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HOME > Kosin Med J > Volume 33(1); 2018 > Article
Case Report
An atypical case of Lemierre syndrome following oropharyngeal infection
Seo Yeon Yang, Hae Yeul Park, Kyoung Hwa Lee, You Jin Chun, Hyo Eun Kim, Seong Han Kim, Su Jin Jeong
Kosin Medical Journal 2018;33(1):110-116.
DOI: https://doi.org/10.7180/kmj.2018.33.1.110
Published online: January 21, 2018

Department of Internal Medicine, Yonsei University College of Medicine, Gangnam Severance Hospitial, Seoul, Korea

Corresponding Author: Su Jin Jeong, Department of Internal Medicine, Yonsei University College of Medicine, Gangnam Severance Hospitial, 211 Eonju-ro, Gangnam-gu, Seoul 06273, Korea Tel: +82-2-2019-3304 Fax: +82-2-2019-3304 E-mail: JSJ@yuhs.ac.kr
• Received: October 26, 2015   • Accepted: November 18, 2015

Copyright © 2018 Kosin University School of Medicine Proceedings

This is an Open Access article distributed under the terms of the Creative Commons Attribution Non-Commercial License (http://creativecommons.org/licenses/by-nc/4.0/) which permits unrestricted non-commercial use, distribution, and reproduction in any medium, provided the original work is properly cited.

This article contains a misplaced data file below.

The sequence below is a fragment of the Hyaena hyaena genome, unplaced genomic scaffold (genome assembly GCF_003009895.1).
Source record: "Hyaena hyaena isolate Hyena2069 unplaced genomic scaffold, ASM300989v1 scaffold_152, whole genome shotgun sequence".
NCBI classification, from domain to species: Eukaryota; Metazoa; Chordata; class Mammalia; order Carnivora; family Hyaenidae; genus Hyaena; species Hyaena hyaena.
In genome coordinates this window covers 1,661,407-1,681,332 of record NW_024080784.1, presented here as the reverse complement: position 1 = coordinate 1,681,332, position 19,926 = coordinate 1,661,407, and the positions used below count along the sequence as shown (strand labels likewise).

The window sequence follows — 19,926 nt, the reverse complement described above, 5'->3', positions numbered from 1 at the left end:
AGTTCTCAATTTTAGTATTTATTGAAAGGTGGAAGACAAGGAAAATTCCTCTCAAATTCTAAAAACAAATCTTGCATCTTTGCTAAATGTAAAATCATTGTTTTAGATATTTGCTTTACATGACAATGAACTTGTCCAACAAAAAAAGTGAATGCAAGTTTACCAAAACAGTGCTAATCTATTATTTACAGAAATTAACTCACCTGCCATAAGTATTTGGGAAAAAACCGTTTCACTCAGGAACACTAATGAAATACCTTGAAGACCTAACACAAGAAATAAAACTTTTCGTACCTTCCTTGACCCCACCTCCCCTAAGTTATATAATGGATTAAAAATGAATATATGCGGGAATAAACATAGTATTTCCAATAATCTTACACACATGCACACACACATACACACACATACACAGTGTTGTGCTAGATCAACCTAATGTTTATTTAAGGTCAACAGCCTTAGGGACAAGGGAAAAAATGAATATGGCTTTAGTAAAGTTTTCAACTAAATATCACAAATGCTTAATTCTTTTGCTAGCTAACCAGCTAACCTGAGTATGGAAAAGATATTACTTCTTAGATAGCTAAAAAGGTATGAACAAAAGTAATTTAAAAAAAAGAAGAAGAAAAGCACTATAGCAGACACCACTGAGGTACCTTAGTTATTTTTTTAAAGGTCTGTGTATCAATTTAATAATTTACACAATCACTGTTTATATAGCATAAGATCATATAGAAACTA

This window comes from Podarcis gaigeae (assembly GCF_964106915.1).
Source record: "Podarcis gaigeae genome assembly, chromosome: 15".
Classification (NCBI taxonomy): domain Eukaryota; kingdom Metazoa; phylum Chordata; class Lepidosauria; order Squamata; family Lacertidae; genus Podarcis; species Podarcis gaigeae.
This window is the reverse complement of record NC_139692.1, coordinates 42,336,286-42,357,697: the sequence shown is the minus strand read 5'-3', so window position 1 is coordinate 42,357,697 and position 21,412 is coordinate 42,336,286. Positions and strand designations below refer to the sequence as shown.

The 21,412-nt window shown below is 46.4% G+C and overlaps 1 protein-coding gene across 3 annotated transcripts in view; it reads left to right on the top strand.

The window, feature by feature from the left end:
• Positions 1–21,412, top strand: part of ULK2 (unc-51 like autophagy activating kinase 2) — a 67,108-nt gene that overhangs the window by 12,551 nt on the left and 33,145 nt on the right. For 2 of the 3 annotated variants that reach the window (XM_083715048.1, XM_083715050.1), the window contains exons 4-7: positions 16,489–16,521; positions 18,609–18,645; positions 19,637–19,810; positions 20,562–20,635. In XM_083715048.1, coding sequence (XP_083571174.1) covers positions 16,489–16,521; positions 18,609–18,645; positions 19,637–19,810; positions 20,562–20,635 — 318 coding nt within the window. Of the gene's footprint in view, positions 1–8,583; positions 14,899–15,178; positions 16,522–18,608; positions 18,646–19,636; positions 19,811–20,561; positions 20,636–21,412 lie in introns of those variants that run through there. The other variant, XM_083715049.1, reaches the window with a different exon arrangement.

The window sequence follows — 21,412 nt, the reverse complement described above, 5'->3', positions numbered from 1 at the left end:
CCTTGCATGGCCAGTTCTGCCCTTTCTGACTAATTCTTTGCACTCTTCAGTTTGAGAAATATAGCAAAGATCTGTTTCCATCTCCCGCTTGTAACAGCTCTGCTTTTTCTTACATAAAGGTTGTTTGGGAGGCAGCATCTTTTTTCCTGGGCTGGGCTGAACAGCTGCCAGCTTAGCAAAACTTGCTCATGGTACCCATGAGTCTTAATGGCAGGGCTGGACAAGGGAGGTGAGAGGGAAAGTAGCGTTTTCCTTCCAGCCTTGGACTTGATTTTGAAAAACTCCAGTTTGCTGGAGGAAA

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  • Lemierre syndrome is characterized by anaerobic bacterial infection in the head and neck and clinical or radiological evidence of internal jugular vein thrombophlebitis. The most common pathogens are Fusobacterium species, particularly Fusobacterium necrophorum. Septic emboli resulting from infected thrombophlebitis of the internal jugular vein leads to metastatic infections involving lung, liver, kidney, bone and central nervous system. The accurate diagnosis and treatment is important because it may be associated with a high mortality rate if untreated. We present a case of 28-year-old man with an atypical history for the diagnosis of Lemierre syndrome, which showed no definite evidence of internal jugular thrombophlebitis.
Fig. 1.
Chest X-ray (Admission day)
kmj-33-110f1.jpg
Fig. 2.
Computed tomography of neck. It shows diffuse enlargement of both tonsil (A) and reactive lymph nodes in both neck level II, III. (B) There is no definite evidence of internal jugular thrombophlebitis. (C)
kmj-33-110f2.jpg
Fig. 3.
Chest X-ray and Computed tomography of chest. It shows empyema of left lung (arrow).
kmj-33-110f3.jpg
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